Or sleepy, summery slumber.
This is not the normal, full-sized, epic newsletter you’d expect from me, but a relatively brief summer note between friends. Just a hi, how are you? Have some pretty summer photos.
We are barely into August and many of the trees believe it is autumn, their leaves golden, red, brown or already fallen. As we returned home recently, following some time away at the coast and then deep inland, we were met by the sight of a line of flames leaping across the mountainside, whole trees igniting, the wind whipping all into a mesmerising fury. Here, in Isère, such fires are rare, unlike the dry Mediterranean south of France, where the climate and vegetation combine to make fires common.
Things are changing, quickly.
I think this year is the one where I have heard and seen more discussion about how the climate emergency is very real and very present — how it is no longer something that will happen ‘in our lifetimes’; it is already here. As strange as the statement sounds, this is a good thing in some ways — if more people accept this is happening, now, rather than as an abstract idea, then more people can place pressure on those who place profit over the continued existence of our species. I do suspect these early days of post-capitalism (or late, late days of terminal capitalism, depending on who you read) will be difficult for many to negotiate. Change is not so much coming, as already here.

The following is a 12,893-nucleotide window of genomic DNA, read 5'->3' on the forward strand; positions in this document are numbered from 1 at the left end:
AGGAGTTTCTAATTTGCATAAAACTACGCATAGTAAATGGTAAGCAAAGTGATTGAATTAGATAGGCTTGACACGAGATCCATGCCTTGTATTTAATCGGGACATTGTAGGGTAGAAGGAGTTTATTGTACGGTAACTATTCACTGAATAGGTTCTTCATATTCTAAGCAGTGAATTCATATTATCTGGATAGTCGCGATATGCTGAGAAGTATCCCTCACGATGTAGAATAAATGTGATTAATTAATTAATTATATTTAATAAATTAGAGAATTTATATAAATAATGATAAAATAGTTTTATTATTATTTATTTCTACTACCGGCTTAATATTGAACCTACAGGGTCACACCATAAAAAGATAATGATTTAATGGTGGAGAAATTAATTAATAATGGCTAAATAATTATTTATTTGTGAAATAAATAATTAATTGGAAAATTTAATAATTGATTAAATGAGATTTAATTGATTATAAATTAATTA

There is still hope, but have a plan, have a community — and keep your axe and your mind sharp.